You know that feeling when you want something so much that you don’t exactly get what you expect? The Menu is a bit like that. Let me break it down for you into its core ingredients.
Anja Taylor Joy and Nicholas Hoult play characters who find themselves in a reptilian ensemble of wealth and privilege. Together with the other guests, they have been invited to a gourmet experience like no other at Hawthorne’s, a restaurant cum island retreat where chef Rafe Fiennes holds his staff to culinary perfection.
... a cinematic buffet which will sustain you until the very end.
Sporting a script with razor-sharp dialogue, the film wastes no time in dissecting the suppressed flaws of the guests. Hedge fund managers, over-inflated food critics and more, all have brought shameful amounts of personal baggage with them. However, Anja Taylor Joy is the fly in Fiennes’s perfectly prepared ointment.
So, will she ruin his evening or will she make director Mark Mylod’s black comedy a treat to savour?
Well, unsurprisingly, she excels and The Menu is a quality film with a story and script to savour. Working its way through its set courses, there are plenty of forays into black humour, body horror is promised for the final course.
Fiennes as Chef Slowik is a darker more sadistic take on his ebullient yet deceitful hotel manager from Grand Budapest Hotel. The repression is there again but this time the joy de vivre has been replaced by a mannered sense of hurt which his character serves with a course of fiendish dishes. Nicholas Hault is also on form as a self-obsessed foodie Tyler, who blindly sees nuance and shade to every burnt fig leaf that is brought to his table. However, it’s interloper, Anja Taylor Joy steals the show. Holding her own in a cast that could easily be described as intimidating, she again proves herself to be the emerging star.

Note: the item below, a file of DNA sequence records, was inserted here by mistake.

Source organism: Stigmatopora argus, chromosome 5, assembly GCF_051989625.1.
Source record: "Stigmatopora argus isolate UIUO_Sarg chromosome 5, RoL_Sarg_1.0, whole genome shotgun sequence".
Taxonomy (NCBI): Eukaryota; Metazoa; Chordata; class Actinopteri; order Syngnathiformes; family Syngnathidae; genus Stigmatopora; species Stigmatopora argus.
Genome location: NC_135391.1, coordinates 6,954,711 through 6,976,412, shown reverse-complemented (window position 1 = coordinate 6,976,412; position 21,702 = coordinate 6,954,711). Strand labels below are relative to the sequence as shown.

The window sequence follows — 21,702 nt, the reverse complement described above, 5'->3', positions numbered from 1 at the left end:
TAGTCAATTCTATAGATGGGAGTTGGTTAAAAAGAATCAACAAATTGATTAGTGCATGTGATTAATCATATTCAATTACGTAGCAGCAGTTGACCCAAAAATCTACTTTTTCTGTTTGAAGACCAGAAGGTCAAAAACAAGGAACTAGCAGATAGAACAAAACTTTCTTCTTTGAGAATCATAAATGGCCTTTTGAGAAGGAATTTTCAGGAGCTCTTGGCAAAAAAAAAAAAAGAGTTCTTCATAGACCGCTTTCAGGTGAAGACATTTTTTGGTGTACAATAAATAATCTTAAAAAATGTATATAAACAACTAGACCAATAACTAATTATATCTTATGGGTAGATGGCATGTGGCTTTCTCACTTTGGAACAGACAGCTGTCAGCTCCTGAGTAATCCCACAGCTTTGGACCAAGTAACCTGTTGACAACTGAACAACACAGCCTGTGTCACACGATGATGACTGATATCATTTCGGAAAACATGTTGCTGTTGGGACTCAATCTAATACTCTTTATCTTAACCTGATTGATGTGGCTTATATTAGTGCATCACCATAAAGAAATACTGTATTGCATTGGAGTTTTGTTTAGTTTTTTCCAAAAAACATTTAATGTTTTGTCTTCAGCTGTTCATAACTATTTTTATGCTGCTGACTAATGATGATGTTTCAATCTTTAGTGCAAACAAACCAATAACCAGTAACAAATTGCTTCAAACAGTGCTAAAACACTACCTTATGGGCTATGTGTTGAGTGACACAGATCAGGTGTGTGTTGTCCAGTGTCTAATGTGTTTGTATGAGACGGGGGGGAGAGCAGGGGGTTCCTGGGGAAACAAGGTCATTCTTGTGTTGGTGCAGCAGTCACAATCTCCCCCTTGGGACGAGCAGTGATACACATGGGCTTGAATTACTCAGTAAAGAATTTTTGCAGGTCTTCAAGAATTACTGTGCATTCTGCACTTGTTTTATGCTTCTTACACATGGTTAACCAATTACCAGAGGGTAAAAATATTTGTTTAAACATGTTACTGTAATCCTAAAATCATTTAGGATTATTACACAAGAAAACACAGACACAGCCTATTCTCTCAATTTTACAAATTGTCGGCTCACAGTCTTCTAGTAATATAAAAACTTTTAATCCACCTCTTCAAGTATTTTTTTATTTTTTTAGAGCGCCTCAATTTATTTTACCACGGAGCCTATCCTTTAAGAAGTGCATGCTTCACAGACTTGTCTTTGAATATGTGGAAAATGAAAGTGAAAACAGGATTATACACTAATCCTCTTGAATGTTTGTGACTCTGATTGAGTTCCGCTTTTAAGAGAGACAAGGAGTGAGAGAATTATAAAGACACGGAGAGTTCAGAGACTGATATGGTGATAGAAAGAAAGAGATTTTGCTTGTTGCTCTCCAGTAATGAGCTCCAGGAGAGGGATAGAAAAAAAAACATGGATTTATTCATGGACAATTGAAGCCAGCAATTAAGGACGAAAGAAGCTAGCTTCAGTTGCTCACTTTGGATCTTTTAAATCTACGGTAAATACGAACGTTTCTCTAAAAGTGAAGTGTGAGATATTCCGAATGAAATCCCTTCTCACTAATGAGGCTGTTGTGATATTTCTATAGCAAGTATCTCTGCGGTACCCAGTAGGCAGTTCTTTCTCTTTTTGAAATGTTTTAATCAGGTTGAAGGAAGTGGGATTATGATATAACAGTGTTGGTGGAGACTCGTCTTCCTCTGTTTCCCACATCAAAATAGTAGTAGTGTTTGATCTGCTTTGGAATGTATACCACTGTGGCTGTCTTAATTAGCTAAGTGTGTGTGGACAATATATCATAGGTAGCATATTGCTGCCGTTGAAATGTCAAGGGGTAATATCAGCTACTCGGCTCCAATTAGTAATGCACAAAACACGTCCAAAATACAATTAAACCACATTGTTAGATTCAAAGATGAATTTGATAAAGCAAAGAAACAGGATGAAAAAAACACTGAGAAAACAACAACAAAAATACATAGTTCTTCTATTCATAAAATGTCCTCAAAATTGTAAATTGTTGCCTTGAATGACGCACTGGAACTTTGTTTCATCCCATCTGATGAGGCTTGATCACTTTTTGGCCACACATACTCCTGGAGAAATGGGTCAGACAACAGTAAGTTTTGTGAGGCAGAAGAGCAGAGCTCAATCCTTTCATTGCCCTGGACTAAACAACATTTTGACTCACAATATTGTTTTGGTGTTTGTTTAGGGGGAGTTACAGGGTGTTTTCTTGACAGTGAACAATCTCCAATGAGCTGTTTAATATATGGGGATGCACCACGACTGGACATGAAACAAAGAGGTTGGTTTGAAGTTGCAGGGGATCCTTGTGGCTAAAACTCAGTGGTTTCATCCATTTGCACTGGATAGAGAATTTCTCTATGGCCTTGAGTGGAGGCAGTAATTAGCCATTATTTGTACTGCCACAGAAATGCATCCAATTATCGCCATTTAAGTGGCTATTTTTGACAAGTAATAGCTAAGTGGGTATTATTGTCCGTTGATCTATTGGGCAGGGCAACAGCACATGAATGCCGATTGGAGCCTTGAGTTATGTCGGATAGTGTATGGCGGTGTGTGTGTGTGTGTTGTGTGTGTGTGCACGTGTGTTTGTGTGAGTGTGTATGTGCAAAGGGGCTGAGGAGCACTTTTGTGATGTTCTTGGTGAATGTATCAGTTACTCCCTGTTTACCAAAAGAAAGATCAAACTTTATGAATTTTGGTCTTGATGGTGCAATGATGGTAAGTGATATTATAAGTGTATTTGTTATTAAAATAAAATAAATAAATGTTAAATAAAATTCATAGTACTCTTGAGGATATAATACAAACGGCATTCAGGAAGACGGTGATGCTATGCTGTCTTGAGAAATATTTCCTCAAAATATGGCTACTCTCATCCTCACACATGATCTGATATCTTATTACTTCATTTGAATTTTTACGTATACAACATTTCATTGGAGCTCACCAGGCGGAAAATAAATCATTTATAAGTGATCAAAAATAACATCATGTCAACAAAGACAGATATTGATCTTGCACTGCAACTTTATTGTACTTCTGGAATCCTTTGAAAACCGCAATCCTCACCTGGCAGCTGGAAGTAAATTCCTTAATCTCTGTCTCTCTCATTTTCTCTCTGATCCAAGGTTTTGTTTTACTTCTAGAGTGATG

In the end, the film owes a clear debt to Hannibal, the peerless TV show where Mads Mikkelsen took cooking to a place of opulent discomfort. However, it is Peter Greenaway’s The Cook, Thief, Wife and Her Lover to which The Menuowes the most. Assembling a diner des çons, each who will have their secrets undone in an opulent banquet, Greenaway’s 1980s tableau still tables the most praise from me.
Taking nothing away, The Menu is still a great watch and well worth watching alongside Greenaway’s more sadistic smorgasbord. Inventively departing into the territory of trying to satisfy an ensemble who can’t (and refuse) to be satisfied, it’s a cinematic buffet which will sustain you until the very end.
So get ready to tuck in as Rafe Fiennes and Mark Mylod have made a righteous meal which is ripe and ready for your pleasure.